(searched for: doi:10.4236/ojemd.2022.122005)
The Egyptian Journal of Internal Medicine, Volume 34, pp 1-30; https://doi.org/10.1186/s43162-022-00145-5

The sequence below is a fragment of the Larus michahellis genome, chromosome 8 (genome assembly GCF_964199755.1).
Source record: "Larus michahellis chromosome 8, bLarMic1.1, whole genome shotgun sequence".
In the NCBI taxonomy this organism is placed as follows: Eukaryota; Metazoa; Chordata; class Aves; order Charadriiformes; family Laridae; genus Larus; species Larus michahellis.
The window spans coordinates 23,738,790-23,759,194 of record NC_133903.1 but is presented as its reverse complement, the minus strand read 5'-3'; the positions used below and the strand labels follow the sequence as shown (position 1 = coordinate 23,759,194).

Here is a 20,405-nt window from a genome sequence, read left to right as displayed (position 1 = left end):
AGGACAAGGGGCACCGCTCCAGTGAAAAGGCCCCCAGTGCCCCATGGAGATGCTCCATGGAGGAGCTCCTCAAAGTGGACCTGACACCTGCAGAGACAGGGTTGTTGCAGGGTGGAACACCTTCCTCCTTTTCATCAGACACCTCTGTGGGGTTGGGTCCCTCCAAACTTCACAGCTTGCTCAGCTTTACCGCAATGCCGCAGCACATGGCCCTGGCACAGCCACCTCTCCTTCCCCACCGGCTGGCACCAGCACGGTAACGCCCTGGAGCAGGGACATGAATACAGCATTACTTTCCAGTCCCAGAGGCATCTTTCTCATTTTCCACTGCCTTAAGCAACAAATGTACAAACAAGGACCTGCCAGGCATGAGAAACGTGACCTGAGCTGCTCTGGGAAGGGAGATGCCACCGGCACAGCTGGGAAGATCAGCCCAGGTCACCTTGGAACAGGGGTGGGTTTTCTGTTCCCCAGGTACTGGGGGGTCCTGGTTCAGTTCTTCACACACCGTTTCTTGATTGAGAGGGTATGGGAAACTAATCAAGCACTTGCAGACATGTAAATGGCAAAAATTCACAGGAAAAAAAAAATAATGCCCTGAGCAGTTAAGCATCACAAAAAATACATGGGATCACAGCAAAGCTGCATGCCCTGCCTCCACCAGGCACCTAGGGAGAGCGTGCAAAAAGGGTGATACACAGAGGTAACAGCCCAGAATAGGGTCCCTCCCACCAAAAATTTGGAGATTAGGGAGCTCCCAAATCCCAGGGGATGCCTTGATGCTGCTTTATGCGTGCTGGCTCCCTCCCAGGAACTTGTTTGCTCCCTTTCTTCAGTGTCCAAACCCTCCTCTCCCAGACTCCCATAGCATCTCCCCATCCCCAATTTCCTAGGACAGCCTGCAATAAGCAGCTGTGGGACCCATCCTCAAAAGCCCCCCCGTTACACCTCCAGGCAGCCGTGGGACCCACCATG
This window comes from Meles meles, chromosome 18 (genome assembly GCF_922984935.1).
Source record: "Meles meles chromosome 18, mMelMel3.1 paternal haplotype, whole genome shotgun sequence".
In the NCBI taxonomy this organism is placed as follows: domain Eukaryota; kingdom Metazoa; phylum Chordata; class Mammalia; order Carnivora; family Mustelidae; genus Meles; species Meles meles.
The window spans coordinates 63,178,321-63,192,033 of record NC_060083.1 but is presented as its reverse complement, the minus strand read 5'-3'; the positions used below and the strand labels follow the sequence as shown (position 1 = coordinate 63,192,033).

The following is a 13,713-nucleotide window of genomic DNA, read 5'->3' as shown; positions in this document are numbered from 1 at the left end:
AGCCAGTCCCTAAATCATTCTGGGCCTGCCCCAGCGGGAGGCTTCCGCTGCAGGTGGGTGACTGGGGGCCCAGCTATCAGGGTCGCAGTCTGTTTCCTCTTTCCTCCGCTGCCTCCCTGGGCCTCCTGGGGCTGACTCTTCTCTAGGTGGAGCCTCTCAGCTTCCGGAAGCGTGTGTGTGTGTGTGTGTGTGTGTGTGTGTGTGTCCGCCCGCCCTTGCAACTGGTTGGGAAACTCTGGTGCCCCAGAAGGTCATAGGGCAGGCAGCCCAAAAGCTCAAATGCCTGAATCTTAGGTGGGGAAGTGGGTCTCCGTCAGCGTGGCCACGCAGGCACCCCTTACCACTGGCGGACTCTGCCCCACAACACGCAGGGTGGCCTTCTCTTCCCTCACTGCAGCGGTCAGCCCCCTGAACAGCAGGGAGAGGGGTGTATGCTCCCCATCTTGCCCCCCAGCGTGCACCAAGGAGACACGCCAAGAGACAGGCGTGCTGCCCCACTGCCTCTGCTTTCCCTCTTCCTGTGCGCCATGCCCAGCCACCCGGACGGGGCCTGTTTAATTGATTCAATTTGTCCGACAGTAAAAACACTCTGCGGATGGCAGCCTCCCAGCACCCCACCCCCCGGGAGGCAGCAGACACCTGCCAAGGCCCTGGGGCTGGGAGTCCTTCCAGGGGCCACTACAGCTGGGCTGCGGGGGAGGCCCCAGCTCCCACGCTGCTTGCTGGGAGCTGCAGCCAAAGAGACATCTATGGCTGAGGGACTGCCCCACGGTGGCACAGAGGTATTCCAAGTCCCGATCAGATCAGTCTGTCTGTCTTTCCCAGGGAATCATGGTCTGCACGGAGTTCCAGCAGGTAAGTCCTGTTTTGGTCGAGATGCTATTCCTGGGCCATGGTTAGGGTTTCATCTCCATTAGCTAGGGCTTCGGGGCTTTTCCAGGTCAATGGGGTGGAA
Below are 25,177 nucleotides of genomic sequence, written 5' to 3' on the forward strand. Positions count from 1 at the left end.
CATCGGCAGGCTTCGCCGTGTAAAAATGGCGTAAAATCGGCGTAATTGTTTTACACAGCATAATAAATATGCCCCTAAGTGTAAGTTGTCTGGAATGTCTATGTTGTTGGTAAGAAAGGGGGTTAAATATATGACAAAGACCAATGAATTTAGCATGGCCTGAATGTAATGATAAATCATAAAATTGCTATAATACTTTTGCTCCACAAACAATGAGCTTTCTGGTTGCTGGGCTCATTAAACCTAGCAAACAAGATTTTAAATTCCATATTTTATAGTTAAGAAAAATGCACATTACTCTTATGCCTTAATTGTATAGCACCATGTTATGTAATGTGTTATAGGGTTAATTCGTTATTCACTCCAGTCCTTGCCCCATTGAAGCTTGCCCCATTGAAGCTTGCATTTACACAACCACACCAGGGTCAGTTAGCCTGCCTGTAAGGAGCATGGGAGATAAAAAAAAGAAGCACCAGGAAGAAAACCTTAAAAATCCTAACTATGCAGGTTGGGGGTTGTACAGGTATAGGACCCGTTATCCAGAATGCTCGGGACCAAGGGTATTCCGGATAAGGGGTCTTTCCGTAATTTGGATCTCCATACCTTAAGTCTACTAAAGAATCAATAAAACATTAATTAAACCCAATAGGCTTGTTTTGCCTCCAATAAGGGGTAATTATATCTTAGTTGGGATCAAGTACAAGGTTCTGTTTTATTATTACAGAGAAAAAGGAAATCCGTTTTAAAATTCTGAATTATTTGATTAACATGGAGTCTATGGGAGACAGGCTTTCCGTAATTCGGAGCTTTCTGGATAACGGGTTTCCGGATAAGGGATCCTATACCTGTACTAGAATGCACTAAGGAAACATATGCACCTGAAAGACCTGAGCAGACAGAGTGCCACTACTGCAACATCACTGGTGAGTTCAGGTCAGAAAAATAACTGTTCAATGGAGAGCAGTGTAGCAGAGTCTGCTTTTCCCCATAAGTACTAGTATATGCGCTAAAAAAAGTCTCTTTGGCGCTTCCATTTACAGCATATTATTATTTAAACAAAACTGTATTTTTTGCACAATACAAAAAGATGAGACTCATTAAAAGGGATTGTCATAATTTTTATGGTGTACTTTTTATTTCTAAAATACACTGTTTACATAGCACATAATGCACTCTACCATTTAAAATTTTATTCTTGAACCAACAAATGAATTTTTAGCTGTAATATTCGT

Background: Thyrotoxicosis is a common endocrine disorder. The clinical presentation is variable, and it is often misdiagnosed or diagnosed late in Africa. This study was aimed at collating and analyzing the clinical characteristics of the disease across the continent so as to enhance correct and timely diagnosis. Methods: The study is a systematic review with a meta-analysis. Studies, done in Africa, which documented the clinical features of thyrotoxicosis were selected. African Journal Online (AJOL), PubMed, SCOPUS and Google Scholar, Research Square, SciELO, and medRxiv were systematically searched using the Preferred Reporting Items for Systematic Reviews and Meta-Analyses (PRISMA) guidelines. The study quality was assessed using the Newcastle-Ottawa scale. Heterogeneity was determined using I2 statistic and Cochran’s Q test. LFK index and the symmetry of the Doi plot were used to assess publication bias. Results: The eligible studies were 59 and the total sample size was 9592. The most common symptoms of thyrotoxicosis on the continent included palpitations (69%), weight loss (65%), heat intolerance (64%), tiredness (49%), increased appetite (49%), hyperhidrosis (48%), and insomnia (47%). The most common signs were thyromegaly (88%), tachycardia (67%), sweaty palms (54%), hand tremor (49%), and exophthalmos (49%). Atrial fibrillation, heart failure, and thyrotoxic heart disease were found in 9, 12, and 22% respectively. Other findings were hypertension (25%) and diabetes (9%). Conclusion: Clinical presentation of thyrotoxicosis varies, and understanding these peculiarities would mitigate misdiagnosis and delayed diagnosis in Africa.